The circumstances were indeed working in our favour. In fact, our original plan was to stay at my great-aunt’s in Petrovac, but I kept putting off calling her for weeks, and then it turned out that she had gone to Belgrade and rented the flat out to some tourists. So we eventually decided to sleep in the van. This meant that we had the freedom to build our action plan without witnesses. In the afternoon and evening, while two of us were preparing The Treatment, the third was spying on Schmidt: while he was delighting his motley crew of friends on Slovenska Beach, while he was being treated to the octopus in a Dutch oven at Jurić’s, while he was tasting homemade wine on the terrace of the Majestic (Deacon was right, they were not being stingy with Schmidt). Without a consensus on how to grab hold of him, we finally bought some wine and sandwiches, drove to the edge of a grove four or five kilometres outside town and decided to spend the night there (of course, after we had put false number plates on the van). However, it turned out that Schmidt did not sleep after all the action – and that he had chosen our location as a destination for his nocturnal outing.
It was a strange scene: if my head had not been pulsating after Sonja suddenly woke me up, I would have thought I was still asleep. Slowly, almost sleepily, Schmidt was swaying in one place, staring at the open sea stretching into the distance, the moonlight flickering on his silvery beard. We approached slowly: Sonja was holding needles close to her leg, I was holding wireless cathodes, and Deacon was waiting with the central unit in the van. Suddenly, Schmidt turned towards us.
“Well, well!”, he laughed, and we shivered. “Comrades, suspend the hostilities, I surrender!” He put his hands up. He kept laughing even after we lunged at him.
Comrades from the Austrian underground who taught us the basics of the procedure called it the denazification of the mind. From the very start we thought it was too pompous, obscurantist even, so we spontaneously dubbed it – The Treatment. Whatever evil tongues might say, this is not brainwashing and certainly not torture: The Treatment just enables and by no means forces new ways to experience reality and the self. However, after the subject of The Treatment gets a chance to experience with their own body and mind the repercussions of their own words and actions on other living beings, they simply do not want, of their own free will, to go back to their old ways. This is about sharpening one’s reflection and widening empathy, a one-of-a-kind guided extrospection: The Treatment does not kill emotions and thoughts but opens a pathway to the thousands of other hearts and minds.Although partly based on, let’s say esoteric knowledge, the theoretical basis of the process is materialistic, far from any kind of black magic. Sonja and Tanja simply call it expanded psychology.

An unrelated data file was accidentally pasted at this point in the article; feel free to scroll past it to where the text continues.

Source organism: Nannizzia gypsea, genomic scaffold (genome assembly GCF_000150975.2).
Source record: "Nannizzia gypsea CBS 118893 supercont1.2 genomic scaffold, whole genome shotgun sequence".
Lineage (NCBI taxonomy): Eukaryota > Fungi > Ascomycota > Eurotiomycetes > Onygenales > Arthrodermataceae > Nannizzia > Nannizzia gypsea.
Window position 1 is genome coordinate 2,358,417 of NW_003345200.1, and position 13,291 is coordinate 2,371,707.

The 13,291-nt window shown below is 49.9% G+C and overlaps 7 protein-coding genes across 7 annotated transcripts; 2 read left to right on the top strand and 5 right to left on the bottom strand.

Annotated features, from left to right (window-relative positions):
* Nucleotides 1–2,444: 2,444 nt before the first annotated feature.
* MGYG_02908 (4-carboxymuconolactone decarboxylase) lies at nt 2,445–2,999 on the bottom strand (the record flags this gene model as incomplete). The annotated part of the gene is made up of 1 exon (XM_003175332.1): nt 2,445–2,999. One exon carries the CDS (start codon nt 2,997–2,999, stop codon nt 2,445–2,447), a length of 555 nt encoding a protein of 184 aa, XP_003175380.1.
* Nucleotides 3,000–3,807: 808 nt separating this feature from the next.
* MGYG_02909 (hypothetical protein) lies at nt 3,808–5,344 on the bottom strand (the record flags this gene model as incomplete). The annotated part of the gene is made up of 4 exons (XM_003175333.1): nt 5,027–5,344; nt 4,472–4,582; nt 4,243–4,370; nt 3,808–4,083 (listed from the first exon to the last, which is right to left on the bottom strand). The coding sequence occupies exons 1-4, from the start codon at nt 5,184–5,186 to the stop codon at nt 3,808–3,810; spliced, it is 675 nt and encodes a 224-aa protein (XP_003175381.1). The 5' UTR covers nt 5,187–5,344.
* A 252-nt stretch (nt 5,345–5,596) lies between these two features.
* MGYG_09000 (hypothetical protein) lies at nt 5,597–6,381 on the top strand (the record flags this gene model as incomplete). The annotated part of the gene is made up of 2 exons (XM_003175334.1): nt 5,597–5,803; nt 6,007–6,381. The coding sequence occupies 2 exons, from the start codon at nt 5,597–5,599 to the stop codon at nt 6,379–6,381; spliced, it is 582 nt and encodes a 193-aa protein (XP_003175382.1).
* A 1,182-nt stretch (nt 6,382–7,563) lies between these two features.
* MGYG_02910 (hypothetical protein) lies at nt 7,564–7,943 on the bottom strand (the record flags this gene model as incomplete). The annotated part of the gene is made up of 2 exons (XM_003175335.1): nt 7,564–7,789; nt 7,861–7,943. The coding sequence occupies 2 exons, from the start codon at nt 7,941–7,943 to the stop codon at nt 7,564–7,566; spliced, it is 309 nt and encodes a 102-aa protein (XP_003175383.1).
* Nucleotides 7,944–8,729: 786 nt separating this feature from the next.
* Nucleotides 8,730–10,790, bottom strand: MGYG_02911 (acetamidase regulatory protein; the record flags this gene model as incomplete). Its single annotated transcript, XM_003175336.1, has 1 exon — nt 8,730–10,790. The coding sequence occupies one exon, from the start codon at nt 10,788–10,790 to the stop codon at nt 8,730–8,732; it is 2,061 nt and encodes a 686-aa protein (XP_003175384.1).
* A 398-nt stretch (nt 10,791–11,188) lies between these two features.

After two years of group sessions, brainstorming and testing – none of which, of course, was supposed to leave a digital trace – it was at the Anarchy Ranch that we came up with the final structure and key features of the Treatment, adapted to our climate. But the most difficult part still remained: to determine what it would look like and how it would work when it was tried on a suitable subject. In retrospect, the way Schmidt served himself on a plate obviously stank, but the opportunity was just too good for us to dare think about that.